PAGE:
Archive for the ‘Brian Eno’ Category

Soundtrack to my Life

November 4, 2007


In 1985, my mom came home from a music appreciation class she was enrolled in at Cal State Long Beach, and she handed me a homemade cassette that some guy had given her in class (I think he might have been hitting on her!). She had already listened to it, and while she liked it, it wasn’t her cup of tea. Knowing I was always on the prowl for cassettes to tape my songs, she left it for me on my bed with a note saying “Free tape. Just erase what’s on it first.” 

The tape lay hidden under my dirty clothes for a week or so, until one day I dug it out to use for an idea I was having. I put the tape in the recorder and hit play so that I could wind out the leader. Suddenly, the most incredible sounds—not quite melodies, but yet, kind of—oozed from my speakers. My spine began to tingle, sending me into a trance-like state, and there I remained motionless for the entire length of the tape. I never recorded my idea. 

When I saw my mom again, I demanded to know who the artist was, but she didn’t know either. Worse yet, her class was over and she didn’t know how to contact the guy who gave it to her (plus, I don’t think she wanted to). So, I spent the next couple of years trying to figure out who this was. I played the tape for my friends who worked in record shops; I gave copies of it away, hoping someone would recognize who it was; basically, I was obsessed.  

Then one day I played it for a small record shop owner who said “Well, it sounds like that record Jon Hassel and Brian Eno collaborated on a few years back, but then again, it sounds a bit off.” I asked him if he had the record in question, and he did, so I bought it. I ran home, put in on my turntable and waited for the familiar ether to envelope my consciousness. It started playing, and at that point I understood the words of the record shop owner. It was playing too slow!! Wait, I mean the cassette was playing too fast! What’s happening here! It was when I cranked the turntable speed up that I realized the guy who gave my mom the tape years ago taped it at 45 rpm!!  

Possible Musics Fourth World Vol 1 by Jon Hassel and Brian Eno is the soundtrack for my life. It expresses what I feel in my soul, what I hear in my head, and what I see when I shut my eyes in silence. It’s been about twenty years, but I still can’t listen to it at 33 1/3 rpm; it has to be 45 rpm. It makes sense why the music doesn’t elevate me at 33 1/3 rpm—the frequencies that tingle my spine just don’t exist at the slower speed. 

Here is a link to one of the tracks, Ba Benzele, played at 45 rpm. Since there is no actual video for this, I’ve created a visual counterpart to go with it. To see it on youtube, where you can enlarge the screen, follow this link: Otherwise, you can just click below. So, turn the lights out, enlarge the video, and chill out for a bit.


A Musical Laxative for a Constipated Society

November 2, 2007


I once attended a lecture by Brian Eno at UCLA back in the late 1980’s. He was talking about the future of virtual reality and its possible affects on the brain and sensory organs. What was really interesting was his comment about the brain and how it processes frequencies. Apparently, when the brain “hears” frequencies, specific chemicals interact to make sense of the “noises.” Sometimes when new frequencies are introduced to the brain, specific chemicals interact for the first time, causing nausea and mild confusion. “Ah ha!” I thought to myself. That’s what happened when I first heard Devo’s record “Duty Now for the Future.”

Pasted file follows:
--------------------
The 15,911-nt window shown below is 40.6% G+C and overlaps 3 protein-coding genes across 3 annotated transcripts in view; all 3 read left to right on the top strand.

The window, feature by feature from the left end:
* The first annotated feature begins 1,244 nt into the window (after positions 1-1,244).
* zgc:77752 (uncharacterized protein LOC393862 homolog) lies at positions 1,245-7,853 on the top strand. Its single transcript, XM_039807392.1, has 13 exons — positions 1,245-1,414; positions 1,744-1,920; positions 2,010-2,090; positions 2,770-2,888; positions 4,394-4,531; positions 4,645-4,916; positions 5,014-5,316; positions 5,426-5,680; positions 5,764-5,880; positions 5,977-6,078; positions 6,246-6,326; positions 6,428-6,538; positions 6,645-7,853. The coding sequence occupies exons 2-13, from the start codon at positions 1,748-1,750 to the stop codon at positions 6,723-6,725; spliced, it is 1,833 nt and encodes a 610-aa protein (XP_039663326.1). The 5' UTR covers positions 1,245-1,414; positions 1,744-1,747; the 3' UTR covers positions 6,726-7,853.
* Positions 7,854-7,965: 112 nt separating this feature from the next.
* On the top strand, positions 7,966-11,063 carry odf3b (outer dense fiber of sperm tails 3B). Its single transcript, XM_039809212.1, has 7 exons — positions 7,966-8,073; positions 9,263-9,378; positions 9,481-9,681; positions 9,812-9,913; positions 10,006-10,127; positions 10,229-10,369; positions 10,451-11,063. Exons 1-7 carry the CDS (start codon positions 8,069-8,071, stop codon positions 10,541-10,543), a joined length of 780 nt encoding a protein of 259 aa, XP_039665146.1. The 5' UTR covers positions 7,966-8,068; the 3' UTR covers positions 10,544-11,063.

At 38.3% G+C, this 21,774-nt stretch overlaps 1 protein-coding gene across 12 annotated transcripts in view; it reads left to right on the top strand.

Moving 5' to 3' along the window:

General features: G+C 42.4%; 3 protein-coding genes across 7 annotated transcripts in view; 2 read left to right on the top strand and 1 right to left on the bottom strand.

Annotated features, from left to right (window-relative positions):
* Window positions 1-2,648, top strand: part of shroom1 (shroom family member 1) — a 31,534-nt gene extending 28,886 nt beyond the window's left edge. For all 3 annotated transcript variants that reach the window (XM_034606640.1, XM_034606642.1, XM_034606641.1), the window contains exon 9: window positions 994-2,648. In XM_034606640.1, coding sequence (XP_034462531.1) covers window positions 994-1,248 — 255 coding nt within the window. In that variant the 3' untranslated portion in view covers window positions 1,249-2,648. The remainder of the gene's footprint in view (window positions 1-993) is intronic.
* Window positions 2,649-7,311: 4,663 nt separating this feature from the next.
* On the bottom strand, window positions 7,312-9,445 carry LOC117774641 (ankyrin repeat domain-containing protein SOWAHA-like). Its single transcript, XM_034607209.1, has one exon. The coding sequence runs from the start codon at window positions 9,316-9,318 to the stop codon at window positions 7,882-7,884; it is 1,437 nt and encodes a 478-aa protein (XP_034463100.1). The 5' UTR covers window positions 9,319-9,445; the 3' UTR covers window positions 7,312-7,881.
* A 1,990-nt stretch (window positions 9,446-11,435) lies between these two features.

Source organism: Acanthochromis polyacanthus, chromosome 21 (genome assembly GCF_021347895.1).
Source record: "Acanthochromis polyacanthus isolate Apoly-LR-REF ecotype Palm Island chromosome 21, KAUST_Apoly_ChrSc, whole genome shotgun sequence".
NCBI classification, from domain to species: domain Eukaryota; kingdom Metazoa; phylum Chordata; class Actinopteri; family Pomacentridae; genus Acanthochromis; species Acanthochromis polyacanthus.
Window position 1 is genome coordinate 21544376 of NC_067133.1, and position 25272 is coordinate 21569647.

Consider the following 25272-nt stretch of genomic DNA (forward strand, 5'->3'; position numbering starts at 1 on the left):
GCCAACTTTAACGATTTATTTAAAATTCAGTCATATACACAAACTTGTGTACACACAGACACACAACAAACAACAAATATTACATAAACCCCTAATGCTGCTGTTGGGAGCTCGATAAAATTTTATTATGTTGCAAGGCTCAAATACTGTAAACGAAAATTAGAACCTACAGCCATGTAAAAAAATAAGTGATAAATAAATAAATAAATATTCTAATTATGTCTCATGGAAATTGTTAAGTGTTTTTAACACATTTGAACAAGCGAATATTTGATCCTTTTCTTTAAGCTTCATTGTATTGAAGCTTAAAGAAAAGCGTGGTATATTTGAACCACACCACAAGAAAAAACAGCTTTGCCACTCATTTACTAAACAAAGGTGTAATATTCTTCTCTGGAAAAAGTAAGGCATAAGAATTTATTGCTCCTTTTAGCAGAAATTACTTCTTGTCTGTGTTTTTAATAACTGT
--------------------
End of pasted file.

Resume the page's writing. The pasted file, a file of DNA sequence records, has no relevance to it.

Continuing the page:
It was 1979, and I was at a friend’s house listening to records. I remember him pulling “Duty” out and putting it on the turntable. The cover was unlike any cover I had seen before. It had these five guys in black shirts, wearing orange crash helmets, and they had barcodes across their faces. When the music kicked in, I was really blown away.I had grown up on Zeppelin, The Doors, Beethoven, Carole King, Jim Croce, Crystal Gayle…you get the picture—pretty main stream stuff. Anyhow, Devo was unlike anything I had ever heard before. It was punk, but electronic, and the vocals sounded like they were emanating from a plastic tube or something; it wasn’t Jim Morrison, that’s for sure. My friend only played one song, Wiggly World, and then put it away. I begged him to let me take the record home, and reluctantly, he did.

I got home, went to my room, shut my door, and put on my headphones. The sounds that came through those headphones were both atonal and beautiful at the same time, and then it happened. I got really sick, like “I gotta puke” sick.

“Duty Now for the Future” was the first punk record I ever bought, and through that record I discovered music all over again. Since then Devo has remained one of my favorite bands of all time, and I’m not the only one who thinks so. I can’t think of a musician from ANY musical background who hasn’t considered Devo an influence. From jazz to country to grunge to classical, musicians understand how important Devo is (and I’m not even going to discuss their message!). It pains me to watch these one-hit-wonder shows on VH1 and see Devo featured. They are so much more than that. Their music is complicated to play, interesting to listen to, and fun to rock out to.

Below are two clips. The top one is an interview with two of the spuds in 1981, and the bottom clip is a live version of that first song, filmed in 1978.